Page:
Facebook has been really... weird for me. For the first time in my life, it's a place where my high school friends, college/sorority sisters, Masonic youth group gals, blogging buddies, fellow paranormal investigators, and even family are all in one place. It's a place where my blogging peeps can see what I write on my cousin's-in-law wall, a spot where my sorority sisters can see me interact with my high school friends, and where everyone can scratch their heads and wonder Why is Heather talking about EMF meters with this Stefanie chick? And it's just the most surreal place on the Web for me.
One of my high school friends pointed out that she enjoyed reading my blog and that at times my vague recollections of high school people who annoyed me worried her. That she felt she might be one of those people.
And that upset me. Not because she was one of those high school people. But because I've never set the record straight. So, for those twoshnezfthpzzzz.... how ever many SCHS class of 1990 people who read this blog (and for those of you who are morbidly interested in my life from September, 1987 through June, 1990), well... knock yourself out.
We've all established that I was a major band geek, a serious academic geek, and a sci-fi nerd. What you don't know much about is my membership in the International Order of the Rainbow for Girls, a Masonic/Scottish Rite/Shriner youth group for girls (my father was a Mason). Think ritual/memory work, initiations, formal gowns, and many of the weird and funky fraternal-type secret stuff that makes people wonder what goes on at those Masonic lodge initiations (Even though we joke about the greased pigs? That doesn't really happen.). But for a 12-year-old girl? To dress up in a long gown twice a month? And talk about such lofty, abstract ideals as love, religion, nature, immortality, fidelity, patriotism, service, and faith? And to have a chance to wear a crown upon reaching the highest office in one's assembly? Well, it was just the cat's meow. And by the time I was 15, it was pretty much my life and I was well on my way to becoming the head of my district and holding a state office. And right about that time? My best friend in junior high, on the eve of becoming the head of our assembly, just ditched the whole thing.
And it hurt like the devil. Because in my mind when she threw away her responsibility, not only was she acting immature, I felt she was throwing away our friendship as well. You see, I had convinced her to join and up until that moment I thought she enjoyed it and was having fun. I told her that I wasn't happy with her and that she had disappointed me. It was the first time in my life I had ever been honest with someone who had hurt me.
In return she spent the remainder of that summer before high school ignoring me and when that first day of 10th grade started, she didn't speak to me. Neither did two of my other closest friends. And there I was, completely lost and alone and wondering what the hell had happened. I had been honest, truthful, told her that even though her decision hurt me, she was still my friend, and in turn that honesty got me kicked in the gut. It was pretty much the last time I would ever be truthful to anyone, least of all myself, about my feelings. I figured out right then to keep my emotions, what I thought, to myself because if I was honest, it would backfire. As we all know, teenagers are a fickle bunch of fuckers and not only did those three friends seemingly turn their backs to me, many of my junior high friends dissolved into the background of high school, too. They had chosen their side, and I was bewildered.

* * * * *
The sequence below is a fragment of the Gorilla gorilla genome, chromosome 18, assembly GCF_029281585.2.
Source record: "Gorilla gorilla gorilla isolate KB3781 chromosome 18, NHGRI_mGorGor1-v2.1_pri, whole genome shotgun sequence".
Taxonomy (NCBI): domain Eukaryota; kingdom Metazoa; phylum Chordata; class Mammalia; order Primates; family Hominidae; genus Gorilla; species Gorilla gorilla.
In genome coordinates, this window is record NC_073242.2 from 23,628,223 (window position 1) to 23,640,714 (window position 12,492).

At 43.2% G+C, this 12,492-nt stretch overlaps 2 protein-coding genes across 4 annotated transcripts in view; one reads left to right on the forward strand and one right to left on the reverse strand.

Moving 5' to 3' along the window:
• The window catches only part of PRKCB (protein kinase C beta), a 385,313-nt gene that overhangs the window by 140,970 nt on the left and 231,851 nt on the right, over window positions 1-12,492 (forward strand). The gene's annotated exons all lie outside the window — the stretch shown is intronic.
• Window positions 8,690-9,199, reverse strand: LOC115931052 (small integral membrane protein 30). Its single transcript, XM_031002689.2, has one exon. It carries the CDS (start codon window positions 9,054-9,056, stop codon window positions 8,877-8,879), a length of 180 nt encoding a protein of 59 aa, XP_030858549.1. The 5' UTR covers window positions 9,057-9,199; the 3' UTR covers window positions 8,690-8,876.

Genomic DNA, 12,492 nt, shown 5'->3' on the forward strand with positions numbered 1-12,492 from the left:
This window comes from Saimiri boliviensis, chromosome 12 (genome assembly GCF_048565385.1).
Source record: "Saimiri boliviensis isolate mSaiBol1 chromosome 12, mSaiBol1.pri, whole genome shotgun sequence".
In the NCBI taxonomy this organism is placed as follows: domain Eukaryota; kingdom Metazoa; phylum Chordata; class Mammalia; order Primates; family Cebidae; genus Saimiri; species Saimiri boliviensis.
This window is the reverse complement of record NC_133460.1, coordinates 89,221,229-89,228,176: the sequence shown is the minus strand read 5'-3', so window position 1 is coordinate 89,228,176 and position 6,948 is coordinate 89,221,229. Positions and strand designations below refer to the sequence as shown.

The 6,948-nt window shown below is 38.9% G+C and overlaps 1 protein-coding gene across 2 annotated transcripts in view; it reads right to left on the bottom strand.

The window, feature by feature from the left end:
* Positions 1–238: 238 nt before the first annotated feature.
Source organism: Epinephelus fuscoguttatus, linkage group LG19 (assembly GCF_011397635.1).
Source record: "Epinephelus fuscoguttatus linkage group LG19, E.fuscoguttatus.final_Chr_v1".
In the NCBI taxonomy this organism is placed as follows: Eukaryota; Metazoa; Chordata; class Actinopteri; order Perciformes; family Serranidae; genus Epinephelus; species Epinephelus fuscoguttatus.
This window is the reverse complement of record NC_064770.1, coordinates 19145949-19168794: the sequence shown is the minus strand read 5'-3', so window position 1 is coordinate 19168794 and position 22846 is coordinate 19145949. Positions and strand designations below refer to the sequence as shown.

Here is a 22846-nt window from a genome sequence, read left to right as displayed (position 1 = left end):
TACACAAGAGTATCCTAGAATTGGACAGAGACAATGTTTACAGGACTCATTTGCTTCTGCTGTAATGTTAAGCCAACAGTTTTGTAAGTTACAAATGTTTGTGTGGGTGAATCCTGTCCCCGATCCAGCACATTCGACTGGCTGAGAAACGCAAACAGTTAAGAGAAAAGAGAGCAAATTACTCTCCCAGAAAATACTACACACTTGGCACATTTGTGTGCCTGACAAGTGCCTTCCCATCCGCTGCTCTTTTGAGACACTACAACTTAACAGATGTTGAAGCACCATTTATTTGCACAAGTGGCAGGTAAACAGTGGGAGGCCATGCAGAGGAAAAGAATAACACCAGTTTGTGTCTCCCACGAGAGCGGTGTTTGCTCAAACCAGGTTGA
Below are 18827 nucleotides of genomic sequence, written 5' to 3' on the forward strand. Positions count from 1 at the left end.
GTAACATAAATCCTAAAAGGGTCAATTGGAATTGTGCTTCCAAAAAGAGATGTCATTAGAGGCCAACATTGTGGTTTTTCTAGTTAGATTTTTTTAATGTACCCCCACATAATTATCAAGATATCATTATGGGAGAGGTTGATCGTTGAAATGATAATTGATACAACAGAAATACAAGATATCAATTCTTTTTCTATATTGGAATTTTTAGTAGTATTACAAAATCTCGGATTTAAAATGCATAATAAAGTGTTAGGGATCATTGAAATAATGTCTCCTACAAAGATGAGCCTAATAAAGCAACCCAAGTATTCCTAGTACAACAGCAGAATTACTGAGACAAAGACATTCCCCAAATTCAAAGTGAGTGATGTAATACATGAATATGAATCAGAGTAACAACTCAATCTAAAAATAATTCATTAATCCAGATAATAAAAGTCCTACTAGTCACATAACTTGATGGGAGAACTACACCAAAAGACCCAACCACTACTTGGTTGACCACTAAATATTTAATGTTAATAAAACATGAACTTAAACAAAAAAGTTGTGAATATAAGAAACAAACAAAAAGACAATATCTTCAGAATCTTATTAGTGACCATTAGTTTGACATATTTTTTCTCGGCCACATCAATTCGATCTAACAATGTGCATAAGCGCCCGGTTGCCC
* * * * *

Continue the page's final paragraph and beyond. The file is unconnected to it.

I spent my final three years of public school tip-toeing around, wondering who was going to ditch me next. Even though I became best friends with Denise and found another group of minions to hang with, I was constantly looking over my shoulder, remembering those wonderful people who had made my life so very bright for three years of junior high and who quickly crushed my self-esteem with a snap decision. After graduation, I left the class of 1990 and never looked back. For me, high school was a blip between junior high and college that I simply had to grit my teeth and tolerate so that I could leave West Virginia for Georgia and start a clean slate and a new life.
Except for Denise, I didn't keep in touch with any of my high school friends or acquaintances. I didn't attend the 10th reunion of 1990 and even with my Facebook reconnections, I doubt I'll attend the 20th reunion next year. My mom keeps telling me that when I reach her age I'll feel differently, but I doubt it. Those three years were honestly very painful for me and seeing many of those faces again? Would probably cause me to run for the nearest exit.
I guess I could name names so that there would no longer be any confusion as to who those fair-weathered friends were. But, they know who they are. In fact, one apologized to me at my father's funeral. It's amazing how death can bring out the I'm sorry's and the I can't believe I did that's. All I can say is that if I've friended you on Facebook (all 13 of you Black Eagles), we're cool.
After 22 years I'm slowly getting better about saying how I feel out loud, what I think about the actions of others when they affect me. I'm slowly letting my close friends know if I'm upset because of something they've said or done. It's hard to do when I keep looking back and seeing the face of my best junior high friend turn away from me.